The Security Council passed a resolution on Saturday allowing a team of 30 unarmed military observers to enter Syria as soon as Sunday to monitor the cease-fire that has more or less been respected since Thursday. Up to 250 observers, drawn mostly from United Nations peacekeeping troops in the region, are to eventually make up the team to carry out the six-point peace plan in Syria brokered by Kofi Annan, the joint special envoy from the UN and the African Union.
The council must pass another resolution authorizing the larger UN mission, based on a proposal submitted by April 18 from the UN secretary-general, Ban Ki-moon.
Saturday’s resolution, passed by all 15 council members, is not only the first binding UN document to address the 13-month conflict but also signifies stronger backing of the Annan peace plan.
The original text of the resolution had been sponsored by the United States with support from Colombia, Morocco and other Western powers. On Friday, however, Russia, which has been steadfastly protecting the interests of the Syrian government in the conflict, submitted another draft. The two were melded in the last 24 hours, avoiding a Russian veto. Russia and China have previously vetoed two council resolutions condemning the violence in Syria. The General Assembly passed a sweeping nonbinding resolution on Feb. 16.
The council resolution called on all parties in Syria to guarantee the safety of the supervising team as well as its freedom of movement and access, stressing that the main responsibility for doing so lies with Syrian officials.
“The Security Council will be watching very carefully,” Mark Lyall Grant, the British ambassador to the UN, said after the vote.
In addition, the council reiterated its call to Syrian authorities to conform to international law and allow immediate access by humanitarian workers to assist Syrians around the country. It urged all parties, especially Syrian authorities, to cooperate fully with the UN and other groups to carry out the relief work.
By the UN’s count, 9,000 people, mostly civilians, have died in the rebellion, which has pitted pro-democracy fighters against the government of Bashar al-Assad. The UN said that at least one million Syrians needed humanitarian help, particularly in cities where attacks have obliterated neighborhoods.
Besides the observer team, Annan’s peace plan entails starting a political dialogue between an interlocutor from the Syrian government and the rebels; ensuring humanitarian-aid access to the country (including a daily two-hour pause to carry out the work); releasing arbitrarily detained people; and allowing peaceful protests and freedom of association as well as freedom of movement by journalists.
Assad on the way out?
Russia’s draft resolution took a vaguer approach in terms of couching Syria’s commitments into a binding resolution, thus avoiding “further steps by the council in case of noncompliance,” according to the Security Council Report, an independent publication. Issues like humanitarian access, human rights language, the Syrian government’s responsibilities and conditions for the observers varied. After much haggling, a combined version smoothed the way.
Throughout the conflict, Russia has zeroed in on the Syrian rebels, inferring that they were as equally responsible as the government for the thousands of civilian deaths, even though the rebels are not nearly as well armed and organized as the national army.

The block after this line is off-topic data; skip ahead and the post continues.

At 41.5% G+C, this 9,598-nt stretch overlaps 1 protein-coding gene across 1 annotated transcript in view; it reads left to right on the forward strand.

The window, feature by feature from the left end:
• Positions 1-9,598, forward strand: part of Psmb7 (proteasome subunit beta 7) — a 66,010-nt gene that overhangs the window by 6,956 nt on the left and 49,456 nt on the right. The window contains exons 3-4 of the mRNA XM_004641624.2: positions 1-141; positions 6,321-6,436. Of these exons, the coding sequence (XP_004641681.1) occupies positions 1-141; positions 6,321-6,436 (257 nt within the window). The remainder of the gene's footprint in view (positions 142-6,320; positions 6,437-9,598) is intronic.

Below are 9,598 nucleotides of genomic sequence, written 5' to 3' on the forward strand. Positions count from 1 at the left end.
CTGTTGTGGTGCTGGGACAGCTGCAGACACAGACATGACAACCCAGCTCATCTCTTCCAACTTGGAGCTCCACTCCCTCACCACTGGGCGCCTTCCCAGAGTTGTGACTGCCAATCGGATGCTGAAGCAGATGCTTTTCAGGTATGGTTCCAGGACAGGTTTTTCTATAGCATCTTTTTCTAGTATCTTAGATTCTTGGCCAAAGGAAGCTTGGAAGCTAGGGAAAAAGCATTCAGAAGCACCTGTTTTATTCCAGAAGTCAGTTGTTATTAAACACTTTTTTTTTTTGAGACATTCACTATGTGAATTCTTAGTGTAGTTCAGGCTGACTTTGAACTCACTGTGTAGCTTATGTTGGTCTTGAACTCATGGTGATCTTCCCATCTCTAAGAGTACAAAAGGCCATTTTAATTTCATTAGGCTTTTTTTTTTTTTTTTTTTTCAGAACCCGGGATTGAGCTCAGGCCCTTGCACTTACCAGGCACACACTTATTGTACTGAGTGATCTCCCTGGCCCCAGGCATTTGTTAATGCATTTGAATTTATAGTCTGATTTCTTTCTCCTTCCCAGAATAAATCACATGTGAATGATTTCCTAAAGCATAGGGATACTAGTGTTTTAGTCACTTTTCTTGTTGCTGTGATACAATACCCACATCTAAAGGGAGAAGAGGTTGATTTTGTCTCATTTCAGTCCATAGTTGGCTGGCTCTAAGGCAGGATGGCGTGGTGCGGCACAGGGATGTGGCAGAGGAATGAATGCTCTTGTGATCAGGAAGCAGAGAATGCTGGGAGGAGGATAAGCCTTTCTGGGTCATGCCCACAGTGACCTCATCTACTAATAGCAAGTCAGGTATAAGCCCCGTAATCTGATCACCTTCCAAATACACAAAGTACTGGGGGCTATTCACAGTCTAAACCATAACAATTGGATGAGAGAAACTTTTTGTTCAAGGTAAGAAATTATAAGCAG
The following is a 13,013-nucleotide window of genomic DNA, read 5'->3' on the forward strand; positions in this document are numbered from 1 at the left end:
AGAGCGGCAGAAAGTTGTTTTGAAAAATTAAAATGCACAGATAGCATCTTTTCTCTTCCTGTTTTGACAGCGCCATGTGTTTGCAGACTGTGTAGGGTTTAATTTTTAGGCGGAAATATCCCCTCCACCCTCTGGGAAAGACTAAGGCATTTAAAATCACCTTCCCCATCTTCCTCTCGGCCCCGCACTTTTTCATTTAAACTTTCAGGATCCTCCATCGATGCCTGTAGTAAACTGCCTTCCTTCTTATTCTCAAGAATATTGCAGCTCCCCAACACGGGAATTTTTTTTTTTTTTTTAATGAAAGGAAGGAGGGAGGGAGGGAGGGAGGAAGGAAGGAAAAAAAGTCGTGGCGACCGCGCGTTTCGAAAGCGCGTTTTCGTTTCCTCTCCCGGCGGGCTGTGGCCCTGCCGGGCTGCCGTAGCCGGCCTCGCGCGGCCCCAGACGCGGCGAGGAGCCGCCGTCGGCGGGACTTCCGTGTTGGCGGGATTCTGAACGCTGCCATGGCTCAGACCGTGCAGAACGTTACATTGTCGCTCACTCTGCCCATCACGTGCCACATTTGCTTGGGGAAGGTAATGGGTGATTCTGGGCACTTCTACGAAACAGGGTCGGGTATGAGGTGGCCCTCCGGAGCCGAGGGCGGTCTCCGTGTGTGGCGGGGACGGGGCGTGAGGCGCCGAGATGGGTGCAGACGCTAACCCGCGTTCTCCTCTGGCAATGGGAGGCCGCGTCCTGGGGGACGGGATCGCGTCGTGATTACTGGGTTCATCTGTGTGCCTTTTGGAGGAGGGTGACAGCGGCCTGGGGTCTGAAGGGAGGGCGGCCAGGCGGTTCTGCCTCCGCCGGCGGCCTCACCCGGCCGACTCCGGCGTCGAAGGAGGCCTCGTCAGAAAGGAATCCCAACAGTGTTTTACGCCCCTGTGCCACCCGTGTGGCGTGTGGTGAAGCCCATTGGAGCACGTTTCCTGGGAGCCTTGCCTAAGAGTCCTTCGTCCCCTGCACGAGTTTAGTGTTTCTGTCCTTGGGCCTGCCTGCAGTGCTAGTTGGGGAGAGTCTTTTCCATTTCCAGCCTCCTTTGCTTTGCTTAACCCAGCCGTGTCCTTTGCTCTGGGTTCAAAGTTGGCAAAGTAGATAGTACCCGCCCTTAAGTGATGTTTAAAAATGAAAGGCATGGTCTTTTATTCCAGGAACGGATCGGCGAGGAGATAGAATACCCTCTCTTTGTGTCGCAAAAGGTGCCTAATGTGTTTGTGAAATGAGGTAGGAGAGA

Russia’s ambassador to the UN, Vitaly Churkin, held that stance as he spoke to reporters after a briefing by Annan last week, insisting that it is the rebels who must begin political talks and stop fighting. Russia’s long-awaited positive vote on a Security Council resolution suggests, experts say, that the country is finally admitting that Syria has gone too far.
“The possible change of heart has nothing to do with Western or Kofi Annan’s diplomacy or a new-found enthusiasm for Responsibility to Protect” – the international doctrine to prevent and end hostilities – “but rather the embarrassment arising from backing a dictator on the way out,” said Thomas G. Weiss, the director of the Ralph Bunche Institute for International Studies at the City University of New York.
We welcome your comments on this article. What are your thoughts?
Dulcie Leimbach is a co-founder, with Barbara Crossette, of PassBlue. For PassBlue and other publications, Leimbach has reported from New York and overseas from West Africa (Burkina Faso and Mali) and from Europe (Scotland, Sicily, Vienna, Budapest, Kyiv, Armenia, Iceland and The Hague). She has provided commentary on the UN for BBC World Radio, ARD German TV and Radio, NHK’s English channel, Background Briefing with Ian Masters/KPFK Radio in Los Angeles and the Foreign Press Association.
Previously, she was an editor for the Coalition for the UN Convention Against Corruption; from 2008 to 2011, she was the publications director of the United Nations Association of the USA. Before UNA, Leimbach was an editor at The New York Times for more than 20 years, editing and writing for most sections of the paper, including the Magazine, Book Review and Op-Ed. She began her reporting career in small-town papers in San Diego, Calif., and Boulder, Colo., graduating to the Rocky Mountain News in Denver and then working at The Times. Leimbach has been a fellow at the CUNY Graduate Center’s Ralph Bunche Institute for International Studies as well as at Yaddo, the artists’ colony in Saratoga Springs, N.Y.; taught news reporting at Hofstra University; and guest-lectured at the Columbia University Graduate School of Journalism and the CUNY Journalism School. She graduated from the University of Colorado and has an M.F.A. in writing from Warren Wilson College in North Carolina. She lives in Brooklyn, N.Y.